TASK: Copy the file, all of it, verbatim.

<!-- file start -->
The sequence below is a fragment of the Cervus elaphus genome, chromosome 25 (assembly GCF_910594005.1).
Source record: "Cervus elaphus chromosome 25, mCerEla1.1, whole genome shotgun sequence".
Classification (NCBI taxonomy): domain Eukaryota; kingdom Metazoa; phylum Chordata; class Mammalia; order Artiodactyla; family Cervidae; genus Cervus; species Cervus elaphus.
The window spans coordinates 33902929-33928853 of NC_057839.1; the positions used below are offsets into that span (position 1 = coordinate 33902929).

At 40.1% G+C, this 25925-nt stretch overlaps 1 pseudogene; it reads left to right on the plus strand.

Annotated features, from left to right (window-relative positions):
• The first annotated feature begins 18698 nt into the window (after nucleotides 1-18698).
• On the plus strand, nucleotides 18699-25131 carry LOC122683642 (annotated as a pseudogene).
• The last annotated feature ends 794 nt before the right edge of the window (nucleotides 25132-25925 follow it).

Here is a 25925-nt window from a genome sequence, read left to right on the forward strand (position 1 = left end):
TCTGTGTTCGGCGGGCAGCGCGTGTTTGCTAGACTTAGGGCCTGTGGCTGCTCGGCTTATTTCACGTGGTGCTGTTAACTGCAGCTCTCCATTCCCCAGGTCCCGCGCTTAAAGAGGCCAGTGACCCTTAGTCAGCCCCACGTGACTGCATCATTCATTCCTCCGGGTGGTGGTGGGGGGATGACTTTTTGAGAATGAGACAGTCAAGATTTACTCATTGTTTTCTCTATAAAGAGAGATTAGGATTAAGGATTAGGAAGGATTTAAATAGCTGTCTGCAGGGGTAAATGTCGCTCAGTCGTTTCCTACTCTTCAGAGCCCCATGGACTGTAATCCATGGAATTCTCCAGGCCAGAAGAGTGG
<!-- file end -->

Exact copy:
The sequence below is a fragment of the Cervus elaphus genome, chromosome 25 (assembly GCF_910594005.1).
Source record: "Cervus elaphus chromosome 25, mCerEla1.1, whole genome shotgun sequence".
Classification (NCBI taxonomy): domain Eukaryota; kingdom Metazoa; phylum Chordata; class Mammalia; order Artiodactyla; family Cervidae; genus Cervus; species Cervus elaphus.
The window spans coordinates 33902929-33928853 of NC_057839.1; the positions used below are offsets into that span (position 1 = coordinate 33902929).

At 40.1% G+C, this 25925-nt stretch overlaps 1 pseudogene; it reads left to right on the plus strand.

Annotated features, from left to right (window-relative positions):
• The first annotated feature begins 18698 nt into the window (after nucleotides 1-18698).
• On the plus strand, nucleotides 18699-25131 carry LOC122683642 (annotated as a pseudogene).
• The last annotated feature ends 794 nt before the right edge of the window (nucleotides 25132-25925 follow it).

Here is a 25925-nt window from a genome sequence, read left to right on the forward strand (position 1 = left end):
TCTGTGTTCGGCGGGCAGCGCGTGTTTGCTAGACTTAGGGCCTGTGGCTGCTCGGCTTATTTCACGTGGTGCTGTTAACTGCAGCTCTCCATTCCCCAGGTCCCGCGCTTAAAGAGGCCAGTGACCCTTAGTCAGCCCCACGTGACTGCATCATTCATTCCTCCGGGTGGTGGTGGGGGGATGACTTTTTGAGAATGAGACAGTCAAGATTTACTCATTGTTTTCTCTATAAAGAGAGATTAGGATTAAGGATTAGGAAGGATTTAAATAGCTGTCTGCAGGGGTAAATGTCGCTCAGTCGTTTCCTACTCTTCAGAGCCCCATGGACTGTAATCCATGGAATTCTCCAGGCCAGAAGAGTGG